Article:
And find myself back in the One-Match Fire universe after all. I’m making some decent progress on a story called “Spring Fever” which I think I’ve mentioned here before. It’s a love story, and I don’t write many of those, but I found I needed to get the points of this story worked out so I could revise a different story: “Little Gray Birds” which is part of the One-Match Fire novel and which I realized I needed to refine so I could consider that novel finished and ready to submit to scary agents. (You’re following all of this, right?) “Little Gray Birds” takes place after “Spring Fever” so what happens in the latter affects the telling of the former. Thus once I get “Spring Fever” worked out, I will go back to “Little Gray Birds” and hone/refine/enhance it and call it good.

So I’m busy with that.

And I’m still riding the creative wave of that story “MTWTF” about an incident in my distant and murky past (highly fictionalized in the story) and find myself making notes — even writing bits of story — about one of the characters in “MTWTF.” Clearly I have more to say about this person and need to write another story to do it. (“MTWTF” is not yet published, and it’s being read by a trusted friend now.) Thoughts intrude, and I don’t mind making notes about future work while they occur to me. I can see the structure of the story — it’s really just a character sketch using a day-in-the-life structure to hang it on — and I know the character, so the ideas are coming fast and frenzied. It’s not a bad state to be in if you’re a writer, I suppose.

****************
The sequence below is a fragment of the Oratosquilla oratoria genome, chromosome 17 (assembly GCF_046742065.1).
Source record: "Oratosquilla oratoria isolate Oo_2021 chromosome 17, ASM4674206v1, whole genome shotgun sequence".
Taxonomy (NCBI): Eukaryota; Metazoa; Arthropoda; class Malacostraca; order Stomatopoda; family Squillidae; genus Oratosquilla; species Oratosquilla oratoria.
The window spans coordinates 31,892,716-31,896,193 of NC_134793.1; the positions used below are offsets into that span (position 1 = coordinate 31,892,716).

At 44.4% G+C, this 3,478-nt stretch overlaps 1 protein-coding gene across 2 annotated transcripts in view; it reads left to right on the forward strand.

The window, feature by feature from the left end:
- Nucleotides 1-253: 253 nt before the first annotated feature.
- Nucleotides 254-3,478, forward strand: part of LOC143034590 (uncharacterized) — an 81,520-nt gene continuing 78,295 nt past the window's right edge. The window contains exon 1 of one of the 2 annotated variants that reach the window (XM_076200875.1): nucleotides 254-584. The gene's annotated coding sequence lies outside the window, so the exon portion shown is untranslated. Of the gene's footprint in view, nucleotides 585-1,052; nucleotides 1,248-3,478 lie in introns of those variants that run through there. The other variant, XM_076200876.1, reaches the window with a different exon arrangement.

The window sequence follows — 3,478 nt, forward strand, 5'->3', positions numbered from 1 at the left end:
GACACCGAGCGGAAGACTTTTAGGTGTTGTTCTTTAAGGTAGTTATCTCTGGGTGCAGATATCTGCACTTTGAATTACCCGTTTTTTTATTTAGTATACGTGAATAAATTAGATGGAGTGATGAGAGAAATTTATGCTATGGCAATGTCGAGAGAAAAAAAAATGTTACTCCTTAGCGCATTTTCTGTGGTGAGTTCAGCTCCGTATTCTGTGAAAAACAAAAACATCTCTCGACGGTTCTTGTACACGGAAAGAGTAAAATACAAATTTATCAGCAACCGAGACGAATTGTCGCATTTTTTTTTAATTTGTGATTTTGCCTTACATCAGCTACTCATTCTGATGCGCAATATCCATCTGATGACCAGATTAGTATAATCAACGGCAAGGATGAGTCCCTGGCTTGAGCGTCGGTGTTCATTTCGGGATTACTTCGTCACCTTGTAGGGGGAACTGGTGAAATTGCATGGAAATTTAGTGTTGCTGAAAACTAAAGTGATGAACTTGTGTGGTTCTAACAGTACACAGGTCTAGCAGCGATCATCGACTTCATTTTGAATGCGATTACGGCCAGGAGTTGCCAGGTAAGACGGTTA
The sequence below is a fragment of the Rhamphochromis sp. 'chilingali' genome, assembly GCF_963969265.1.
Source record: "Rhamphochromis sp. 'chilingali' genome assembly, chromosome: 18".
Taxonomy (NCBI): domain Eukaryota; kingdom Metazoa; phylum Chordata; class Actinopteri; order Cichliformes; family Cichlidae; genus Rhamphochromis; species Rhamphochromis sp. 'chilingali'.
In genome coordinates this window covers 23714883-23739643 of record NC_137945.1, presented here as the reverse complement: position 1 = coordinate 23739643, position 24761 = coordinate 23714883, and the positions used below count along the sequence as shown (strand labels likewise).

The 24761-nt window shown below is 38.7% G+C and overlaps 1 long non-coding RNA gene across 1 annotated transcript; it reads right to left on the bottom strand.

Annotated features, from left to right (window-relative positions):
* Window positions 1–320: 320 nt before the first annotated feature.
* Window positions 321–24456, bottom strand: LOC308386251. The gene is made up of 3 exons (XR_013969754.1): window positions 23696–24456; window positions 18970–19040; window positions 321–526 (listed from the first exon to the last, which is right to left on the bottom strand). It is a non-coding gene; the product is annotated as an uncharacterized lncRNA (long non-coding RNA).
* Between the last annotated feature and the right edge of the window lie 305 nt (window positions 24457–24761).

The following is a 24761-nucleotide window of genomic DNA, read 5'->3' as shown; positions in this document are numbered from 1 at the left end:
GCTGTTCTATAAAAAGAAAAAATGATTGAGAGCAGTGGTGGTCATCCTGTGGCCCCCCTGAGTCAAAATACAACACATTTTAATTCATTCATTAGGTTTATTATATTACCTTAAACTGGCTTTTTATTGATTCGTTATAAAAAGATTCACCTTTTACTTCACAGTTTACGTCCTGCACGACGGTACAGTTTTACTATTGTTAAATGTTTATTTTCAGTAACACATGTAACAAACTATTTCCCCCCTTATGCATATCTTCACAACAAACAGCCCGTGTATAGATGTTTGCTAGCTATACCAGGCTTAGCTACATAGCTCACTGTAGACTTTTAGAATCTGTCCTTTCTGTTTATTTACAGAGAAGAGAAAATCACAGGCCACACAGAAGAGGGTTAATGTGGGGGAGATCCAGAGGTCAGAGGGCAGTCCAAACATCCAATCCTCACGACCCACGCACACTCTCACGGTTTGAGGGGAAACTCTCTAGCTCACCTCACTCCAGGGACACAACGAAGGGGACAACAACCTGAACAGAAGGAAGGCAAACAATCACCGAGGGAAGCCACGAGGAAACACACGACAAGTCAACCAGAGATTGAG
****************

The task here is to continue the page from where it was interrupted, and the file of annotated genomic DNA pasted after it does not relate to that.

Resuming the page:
So if I’m not too diluted and dissipated by my creative ferment, a few good things should result in the coming days. Fingers crossed.


“It’s not you. It’s me.”

Posted June 18, 2018 by Paul Lamb
Categories: Fathers and Sons

I received a unique rejection letter over the weekend. I’d probably get more rejection letters if I sent out more submissions, but that would require effort and confidence and other qualities that I rarely possess, so I spare myself a great deal of disappointment by being a lazy slug.

But anyway, the rejection I received was for a submission of a story I had made months ago and that I had forgotten about. It was by email, and it was actually lengthy for both a rejection and an email. The first third of the letter was the standard let-you-down-gently, template stuff that never mentions the actual name of the story. Routine. But then it ventured into fresh territory.

The editor devoted the remaining two-thirds of the email to explaining that after their next issue, the publication would cease to exist. They had lost their funding.

I’ve certainly seen publications go out of business. (One even did so immediately after accepting one of my stories.) But I’d never seen such an announcement in a rejection letter. It seemed to me that the editor took this unlikely opportunity to make the announcement because she wanted to tell the world in every way she could what her painful news was. It almost seemed like a memorial.

The rejection letter devoted a lot of words to encouragement, telling me (and I realize it was not me so much as all recipients from their slush pile who received the non-personalized email) to continue writing and submitting and being part of the community of creative people.

So I guess I’ll do that.

Skywatch Friday ~ blue green

Posted June 14, 2018 by Paul Lamb
Categories: Ramblings Off Topic


While I was in New York for five days, the dogs were at “camp” and they’re always glad to come home afterward. I’m trying to get them back to their normal, but even though they’re in their familiar house with the familiar beds (and smells), I’m off at the office all day, so they’re home with only each other (and the four birds and the constantly changing parade of fish).